• Gary in Oregon September 2, 2015 at 9:53 pm - Reply

          Thank you, Karen, for coming forward to correct misinformation. We all know how stories can become distorted/embellished when passed from one person to another.

          Your first-hand, personal experience with President Wright makes you a valuable resource for this discussion. I am sure everyone reading these posts would deeply appreciate it if you could see your way clear to share with us your account of what DID transpire in your dealings with your mission president relating to polygamy.

          One way to mitigate gossip is to set the record straight. Would you be willing to share some specifics from your recollection of what you actually experienced? And perhaps also some of what you heard from other sources you consider reliable, like other sister missionaries?

    • Thoth September 15, 2015 at 5:38 pm - Reply

      My brother-in-law served there as well. He always thought Wright had been sent home because when they had the mission wide meeting that told everyone to quit using the method, Wright held a follow-up meeting that told them all that the method had been taken away because they weren’t righteous enough, but that if they would only be more righteous and keep using it, all would be well.

      I’ll note he refused to use the method.

      I was surprised that Dave somehow missed the all mission meeting where they were told to quit using the method and did make the one where they noted Wright had been released.

      • stephen christensen March 23, 2018 at 7:56 pm - Reply

        I was in this mission and I went to the meeting and there wasnt anything mentioned about the ‘method’ Wright was already gone by the time the meeting occured.

    • John April 30, 2018 at 3:53 pm - Reply

      Doctor I’m Surprised at one so educated making such a general statement about the character of the Australian people .. especially from the lock tight culture of a Mormon missionary .
      No time for religion ?? Don’t like outsiders ??
      When we call yanks and poms we rarely mean it as an insult . Our sence Of humour is one Americans have struggled to understand .
      Come back as a citizen and try not to strut your ( we rule the world ) American feathers and I guarantee you will find love and solid friendships like you never have .
      A word of advice doctor . As one so educated I feel you have a greater responsibility to be careful how you present information .
      My I suggest you do not generalise .
      Try using the word some … eg some Australians have no time for religion .
      I’m Australian and connected with the Australia people on my Australian mission and baptised over 20 people . I’m not boasting .. as I am now xmo . But just remember we precieve people in different cultures as we view our own world view .. and so often get it so wrong . The extreme results of this is a phinonama called zenaphobia . I’m not saying your zenaphobic just maybe a bit arrogant .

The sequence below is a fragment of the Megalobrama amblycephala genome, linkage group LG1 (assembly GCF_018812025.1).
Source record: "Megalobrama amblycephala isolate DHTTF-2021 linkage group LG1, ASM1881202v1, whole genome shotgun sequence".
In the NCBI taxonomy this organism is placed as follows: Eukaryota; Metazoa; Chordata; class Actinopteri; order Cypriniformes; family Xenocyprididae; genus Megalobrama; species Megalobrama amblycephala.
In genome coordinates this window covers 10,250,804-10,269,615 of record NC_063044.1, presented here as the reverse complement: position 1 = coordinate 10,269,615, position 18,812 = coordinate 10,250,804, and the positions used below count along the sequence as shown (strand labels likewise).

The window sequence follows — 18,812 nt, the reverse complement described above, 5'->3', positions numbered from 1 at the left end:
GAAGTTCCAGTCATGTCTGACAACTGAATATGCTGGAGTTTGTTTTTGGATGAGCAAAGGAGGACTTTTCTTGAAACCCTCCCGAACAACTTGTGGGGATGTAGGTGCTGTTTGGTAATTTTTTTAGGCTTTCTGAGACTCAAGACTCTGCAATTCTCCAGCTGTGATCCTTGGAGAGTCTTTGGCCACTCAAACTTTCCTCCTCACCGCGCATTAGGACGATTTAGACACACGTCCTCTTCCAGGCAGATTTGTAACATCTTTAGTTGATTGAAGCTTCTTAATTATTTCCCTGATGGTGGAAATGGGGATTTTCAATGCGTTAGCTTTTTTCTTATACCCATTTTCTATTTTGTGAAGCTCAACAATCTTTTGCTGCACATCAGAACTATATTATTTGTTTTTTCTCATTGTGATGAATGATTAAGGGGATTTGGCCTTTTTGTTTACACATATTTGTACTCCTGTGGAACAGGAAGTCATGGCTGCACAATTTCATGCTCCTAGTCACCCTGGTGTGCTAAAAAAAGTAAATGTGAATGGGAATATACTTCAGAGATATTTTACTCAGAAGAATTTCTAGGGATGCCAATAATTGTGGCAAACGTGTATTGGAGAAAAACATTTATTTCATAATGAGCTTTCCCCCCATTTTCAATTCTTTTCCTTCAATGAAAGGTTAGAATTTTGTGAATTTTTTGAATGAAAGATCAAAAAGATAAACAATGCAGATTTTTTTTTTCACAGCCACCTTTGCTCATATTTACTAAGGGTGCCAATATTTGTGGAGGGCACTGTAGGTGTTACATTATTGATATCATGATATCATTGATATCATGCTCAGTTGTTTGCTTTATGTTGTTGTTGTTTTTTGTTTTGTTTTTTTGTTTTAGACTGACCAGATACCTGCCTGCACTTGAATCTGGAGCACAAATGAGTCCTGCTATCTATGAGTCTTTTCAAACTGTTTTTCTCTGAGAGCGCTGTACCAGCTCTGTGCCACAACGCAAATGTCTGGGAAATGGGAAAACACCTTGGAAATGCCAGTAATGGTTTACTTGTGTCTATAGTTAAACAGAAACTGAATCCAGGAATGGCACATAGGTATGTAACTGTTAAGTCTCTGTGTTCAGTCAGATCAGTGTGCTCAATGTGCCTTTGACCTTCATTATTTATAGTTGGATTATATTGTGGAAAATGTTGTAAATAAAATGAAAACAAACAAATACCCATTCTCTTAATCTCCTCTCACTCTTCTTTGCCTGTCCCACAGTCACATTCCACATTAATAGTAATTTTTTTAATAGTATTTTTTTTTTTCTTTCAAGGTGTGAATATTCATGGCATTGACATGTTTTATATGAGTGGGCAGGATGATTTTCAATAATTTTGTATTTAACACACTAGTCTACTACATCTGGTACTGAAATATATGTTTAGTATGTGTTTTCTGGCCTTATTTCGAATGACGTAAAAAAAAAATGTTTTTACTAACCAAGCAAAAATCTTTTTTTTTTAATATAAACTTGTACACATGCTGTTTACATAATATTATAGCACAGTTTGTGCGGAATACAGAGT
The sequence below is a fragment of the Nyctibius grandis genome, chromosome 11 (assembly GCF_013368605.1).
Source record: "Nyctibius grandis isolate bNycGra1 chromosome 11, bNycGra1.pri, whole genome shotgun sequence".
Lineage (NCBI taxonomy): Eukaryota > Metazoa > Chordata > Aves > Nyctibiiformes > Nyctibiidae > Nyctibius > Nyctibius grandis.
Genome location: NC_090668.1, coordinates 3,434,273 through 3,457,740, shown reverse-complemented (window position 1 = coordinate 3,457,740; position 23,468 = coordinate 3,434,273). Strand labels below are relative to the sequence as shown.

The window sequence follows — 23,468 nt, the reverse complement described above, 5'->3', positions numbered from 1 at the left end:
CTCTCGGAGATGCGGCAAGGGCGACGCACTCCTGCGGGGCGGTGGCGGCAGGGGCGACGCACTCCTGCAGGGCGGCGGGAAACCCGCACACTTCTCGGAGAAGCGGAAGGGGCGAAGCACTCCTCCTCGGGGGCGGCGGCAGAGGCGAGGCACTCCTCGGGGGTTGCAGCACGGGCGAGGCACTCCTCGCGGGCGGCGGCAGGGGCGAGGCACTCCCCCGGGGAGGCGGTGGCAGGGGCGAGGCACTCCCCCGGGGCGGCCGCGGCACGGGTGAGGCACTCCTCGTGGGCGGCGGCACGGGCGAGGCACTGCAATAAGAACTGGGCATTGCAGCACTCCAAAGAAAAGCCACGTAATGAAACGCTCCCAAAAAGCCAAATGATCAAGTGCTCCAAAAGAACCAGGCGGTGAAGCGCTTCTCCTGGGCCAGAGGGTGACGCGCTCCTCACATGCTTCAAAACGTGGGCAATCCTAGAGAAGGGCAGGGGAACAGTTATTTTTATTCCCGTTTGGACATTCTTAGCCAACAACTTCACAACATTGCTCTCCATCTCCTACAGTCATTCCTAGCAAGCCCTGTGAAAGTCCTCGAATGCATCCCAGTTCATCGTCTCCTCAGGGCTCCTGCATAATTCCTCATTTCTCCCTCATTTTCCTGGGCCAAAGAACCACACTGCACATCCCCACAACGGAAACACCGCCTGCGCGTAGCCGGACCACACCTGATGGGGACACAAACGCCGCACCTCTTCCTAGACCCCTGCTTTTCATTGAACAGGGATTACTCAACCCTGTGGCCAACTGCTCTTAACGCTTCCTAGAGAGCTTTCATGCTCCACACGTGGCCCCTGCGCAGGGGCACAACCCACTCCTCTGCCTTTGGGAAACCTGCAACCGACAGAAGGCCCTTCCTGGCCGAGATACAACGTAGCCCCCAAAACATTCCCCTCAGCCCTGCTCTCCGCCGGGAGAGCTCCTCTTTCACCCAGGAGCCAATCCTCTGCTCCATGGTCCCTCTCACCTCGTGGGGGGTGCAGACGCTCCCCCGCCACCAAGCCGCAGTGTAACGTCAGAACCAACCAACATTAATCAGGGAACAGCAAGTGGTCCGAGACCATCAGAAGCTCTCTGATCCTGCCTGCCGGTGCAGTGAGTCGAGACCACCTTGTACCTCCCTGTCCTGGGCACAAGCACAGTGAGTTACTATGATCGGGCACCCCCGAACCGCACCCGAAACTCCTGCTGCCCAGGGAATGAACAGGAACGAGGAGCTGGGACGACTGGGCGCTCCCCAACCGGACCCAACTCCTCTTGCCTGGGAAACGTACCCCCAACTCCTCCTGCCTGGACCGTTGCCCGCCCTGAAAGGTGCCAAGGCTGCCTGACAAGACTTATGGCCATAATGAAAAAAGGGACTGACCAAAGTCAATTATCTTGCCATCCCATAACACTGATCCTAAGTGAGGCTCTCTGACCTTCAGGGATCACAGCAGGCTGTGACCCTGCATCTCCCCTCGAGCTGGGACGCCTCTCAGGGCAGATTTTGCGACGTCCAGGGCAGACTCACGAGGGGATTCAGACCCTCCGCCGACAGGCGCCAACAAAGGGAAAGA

But if you come to Australia as a citizen we will throw a shrimp on the barbie ( that’s bbq not Barby doll ) well sink a few beers with you . Shout out to the bar man “ an other beer for the yank “ which will be an affectionate term which when translated actually means we like you .
      And yes all us Australian yobos can’t spell .

    • Robert David October 26, 2020 at 10:23 am - Reply

      Great video John. Epistemology is something we should all be concerned with.
      I do believe personally with the main resurrection mentioned in the N.T.
      However we all need to face , ultimately , epistemology. Thank you very much for your efforts & courage of commitment !

  2. Anna Mooy August 24, 2015 at 8:43 am - Reply

    I relate strongly to this. I served as a sister missionary in the Melbourne Australia mission during this time period. We used the harvest method. I experienced this process many times and never did feel comfortable with it. But..as a missionary you don’t argue, you just do it. And you didn’t dare questions the mission president, or Elder Dunn. There were also many sisters in the Sydney mission that got sent to other missions after President Wright got sent home. We had one of these sisters come to our mission. To look at it now it seems pretty incredible that they got away with it. They may have had higher baptismal rates, but the retention rate was abysmal.

  3. Deg August 24, 2015 at 9:09 am - Reply

    So where is part 2?

  4. Mark Faerber August 24, 2015 at 10:00 am - Reply

    I was in that same mission in the ’77-’79 time frame. Yep we were taught to use high pressure sales tactics. Not an uplifting experience.

  5. Odell Campbell August 24, 2015 at 10:06 am - Reply

    John: A poster on an RFM thread years ago claimed that is wife was one of the affected missionaries, that she did not receive needed counseling, and that she was sworn to secrecy.


  6. Jenni August 24, 2015 at 11:18 am - Reply

    Excellent podcast. I really loved hearing this mans story. I’ve been thinking about it all morning. His experiences on his mission were mind bending. I really appreciate hearing his perspective and experiences.

  7. KBA22 August 24, 2015 at 12:54 pm - Reply

    What happened to Orson Wright? Was he excommunicated? Also what about his wife? What did she think of all of this and where is she today?

    • branis August 24, 2015 at 2:25 pm - Reply

      orson davis wright & his lovely & patient wife of over 63 years had a long & respectable life in SLC. she passed away in December. it’s a very human & sad story all around. Dr. Christian is right to question the legitimacy of emotional epistemology.